@LatinTXC, this is the wave of the future. Prospective hosts, whether lone bidders or not, will have a greater say in what sports fit the local scene or not. That is one of the underlying principles of Agenda 2020; and people better get used to it.

Wushu was not in Beijing.

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If Beijing had its wushu in 2008, Russia had whatever one or 2 events added to Sochi, baseball/soft will be back for Tokyo,

Wushu wasn't in the Beijing olympics; Russia pushed for a couple *events*, not sports; and the bat sports thing is still up in the open for 2020.

Letting coutries add a local sport is one of the ways the IOC got in trouble with so many sports. No sensible person wants to go back to that.

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It wasn't an official sport at the games, nor considered an exhibition game, but it took place during the games.

http://news.xinhuanet.com/english/2005-10/16/content_3621265.htm

Exactly. They tried to sneak it in as an "Official" sport even having the medals look like "Olympic medals" ...so much so that in wushu circles, they've mistakenly considered the competition as "part of the official 2008 Olympic programme."

Edited by baron-pierreIV
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Why can't Durban have the choice of the sports THEY WILL BE SPENDING THEIR MONEY on?? It's NOT the visitors who will be spending for the venue, is it?

I'm not saying that they shouldn't be able to choose what to spend their money on. In fact I agree they should. I'm saying that cutting gymnastics and track cycling won't save them much money.

What ultimately is the point of hosting an event like the Olympics, continental games, Commonwealth Games or a world cup? I would say there are three:

1) To showcase the host city, region and country to the other competing countries.

2) To bring the competing countries (and athletes) together in friendly competition.

3) To provide training and facilities for local athletes.

What is frustrating is that most of the world's mega sporting events have grown far beyond those objectives into money making schemes for the people running the affiliated organizations and doing the construction work for the events. No country needs an 80,000 capacity track and field stadium, and I don't think cities should build one just for the sake of hosting the Olympics even if it's just a temporary stadium.

So I think countries absolutely should dig in their heels and refuse to overspend on lavish facilities. I just don't think that declining to make modest, reasonable investments in track cycling and gymnastics is the right point to draw a line in the sand. Of course that's just my opinion and Durban has the right to choose where to spend their money. But wouldn't it make more sense to save $20 million by having a simple parade instead of an elaborate opening ceremony, and then spending that money to build facilities for local athletes?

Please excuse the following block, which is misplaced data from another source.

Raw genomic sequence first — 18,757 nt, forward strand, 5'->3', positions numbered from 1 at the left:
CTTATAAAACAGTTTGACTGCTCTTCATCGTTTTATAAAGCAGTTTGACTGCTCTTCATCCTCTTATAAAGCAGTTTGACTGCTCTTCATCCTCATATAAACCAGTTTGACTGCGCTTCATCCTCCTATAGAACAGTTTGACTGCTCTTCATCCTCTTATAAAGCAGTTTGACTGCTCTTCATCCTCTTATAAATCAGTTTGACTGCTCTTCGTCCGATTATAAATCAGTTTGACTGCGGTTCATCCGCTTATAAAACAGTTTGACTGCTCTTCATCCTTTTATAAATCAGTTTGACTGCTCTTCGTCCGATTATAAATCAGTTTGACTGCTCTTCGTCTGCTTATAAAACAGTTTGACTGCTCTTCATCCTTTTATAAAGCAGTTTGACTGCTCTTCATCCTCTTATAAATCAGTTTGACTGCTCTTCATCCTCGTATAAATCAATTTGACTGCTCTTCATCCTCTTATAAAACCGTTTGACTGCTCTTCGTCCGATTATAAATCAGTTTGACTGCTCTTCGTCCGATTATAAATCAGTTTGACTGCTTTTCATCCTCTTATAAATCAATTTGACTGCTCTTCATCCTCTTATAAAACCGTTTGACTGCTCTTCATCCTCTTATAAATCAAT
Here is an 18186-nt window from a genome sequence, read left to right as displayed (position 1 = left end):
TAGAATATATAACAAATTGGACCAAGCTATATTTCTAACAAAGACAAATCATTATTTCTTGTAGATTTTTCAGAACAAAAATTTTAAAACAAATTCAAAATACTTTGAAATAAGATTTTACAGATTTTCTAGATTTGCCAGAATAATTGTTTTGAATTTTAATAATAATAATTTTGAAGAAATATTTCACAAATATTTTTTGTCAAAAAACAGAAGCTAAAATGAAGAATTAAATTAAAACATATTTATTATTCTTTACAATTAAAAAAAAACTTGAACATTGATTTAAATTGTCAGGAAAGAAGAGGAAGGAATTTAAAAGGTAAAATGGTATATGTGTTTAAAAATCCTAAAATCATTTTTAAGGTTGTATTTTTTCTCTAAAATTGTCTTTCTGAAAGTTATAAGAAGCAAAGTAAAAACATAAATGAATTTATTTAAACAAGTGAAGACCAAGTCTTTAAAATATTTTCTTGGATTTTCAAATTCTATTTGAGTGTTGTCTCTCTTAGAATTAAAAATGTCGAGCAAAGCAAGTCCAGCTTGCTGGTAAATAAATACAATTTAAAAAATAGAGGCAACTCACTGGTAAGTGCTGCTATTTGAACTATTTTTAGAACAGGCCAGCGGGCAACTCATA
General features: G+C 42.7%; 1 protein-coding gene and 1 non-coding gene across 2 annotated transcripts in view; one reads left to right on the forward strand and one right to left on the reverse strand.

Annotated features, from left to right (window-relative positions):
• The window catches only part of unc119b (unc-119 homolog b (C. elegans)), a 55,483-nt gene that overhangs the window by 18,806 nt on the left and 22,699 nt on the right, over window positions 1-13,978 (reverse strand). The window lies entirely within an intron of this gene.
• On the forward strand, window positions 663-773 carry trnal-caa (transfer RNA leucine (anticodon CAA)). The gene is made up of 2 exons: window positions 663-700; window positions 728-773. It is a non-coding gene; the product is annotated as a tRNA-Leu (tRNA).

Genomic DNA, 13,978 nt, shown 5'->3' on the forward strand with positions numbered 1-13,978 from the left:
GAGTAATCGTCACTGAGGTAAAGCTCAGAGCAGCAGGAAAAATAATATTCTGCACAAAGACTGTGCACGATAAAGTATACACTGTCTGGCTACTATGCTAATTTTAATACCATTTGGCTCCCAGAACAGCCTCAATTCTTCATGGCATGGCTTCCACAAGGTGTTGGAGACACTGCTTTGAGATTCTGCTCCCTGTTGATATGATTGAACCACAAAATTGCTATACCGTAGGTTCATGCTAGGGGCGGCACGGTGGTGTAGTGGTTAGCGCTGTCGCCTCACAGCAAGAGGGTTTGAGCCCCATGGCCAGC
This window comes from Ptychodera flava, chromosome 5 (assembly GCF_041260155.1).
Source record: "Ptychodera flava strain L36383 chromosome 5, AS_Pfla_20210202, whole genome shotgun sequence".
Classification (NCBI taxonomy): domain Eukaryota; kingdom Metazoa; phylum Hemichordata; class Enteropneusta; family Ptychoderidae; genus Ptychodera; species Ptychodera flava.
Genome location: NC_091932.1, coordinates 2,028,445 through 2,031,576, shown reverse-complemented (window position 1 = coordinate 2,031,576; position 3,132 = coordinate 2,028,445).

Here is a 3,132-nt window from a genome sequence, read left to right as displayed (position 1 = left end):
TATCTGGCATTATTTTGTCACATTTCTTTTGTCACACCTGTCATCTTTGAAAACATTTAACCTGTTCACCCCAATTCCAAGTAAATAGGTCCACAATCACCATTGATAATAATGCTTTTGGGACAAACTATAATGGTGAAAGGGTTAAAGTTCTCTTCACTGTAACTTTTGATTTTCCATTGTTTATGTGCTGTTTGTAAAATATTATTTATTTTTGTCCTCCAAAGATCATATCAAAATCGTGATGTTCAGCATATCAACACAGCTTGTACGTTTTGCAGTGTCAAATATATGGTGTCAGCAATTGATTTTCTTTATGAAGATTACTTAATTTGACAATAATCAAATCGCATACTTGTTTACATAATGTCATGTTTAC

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But wouldn't it make more sense to save $20 million by having a simple parade instead of an elaborate opening ceremony, and then spending that money to build facilities for local athletes?

Are you NUTS? :blink: Such blasphemy!!

Besides, what Durban is saying is that if they were to build a velodrome, then they would do it right -- and build a 1st class, state-of-the-art one costing at least $80 million. (It's NOT going to cost like $20 mil only.) But SINCE track cycling is NOT a passion amongst the Durbanese, they why throw away that $$? I mean RSA has learned its lessons from the many white elephant football stadia of 2010 which are greatly underused for major events. Why repeat the mistakes? Doesn't anybody else get this?? :blink:

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Are you NUTS? :blink: Such blasphemy!!

Besides, what Durban is saying is that if they were to build a velodrome, then they would do it right -- and build a 1st class, state-of-the-art one costing at least $80 million. (It's NOT going to cost like $20 mil only.) But SINCE track cycling is NOT a passion amongst the Durbanese, they why throw away that $$? I mean RSA has learned its lessons from the many white elephant football stadia of 2010 which are greatly underused for major events. Why repeat the mistakes? Doesn't anybody else get this?? :blink:

The only velodrome they are willing to bid is one they can't possibly use, so they shouldn't have to build one??? Not even Tony is this dumb.

Build. One. Cheaper. For 100 years the Olympics held track cycling outside. Nothing wrong with that.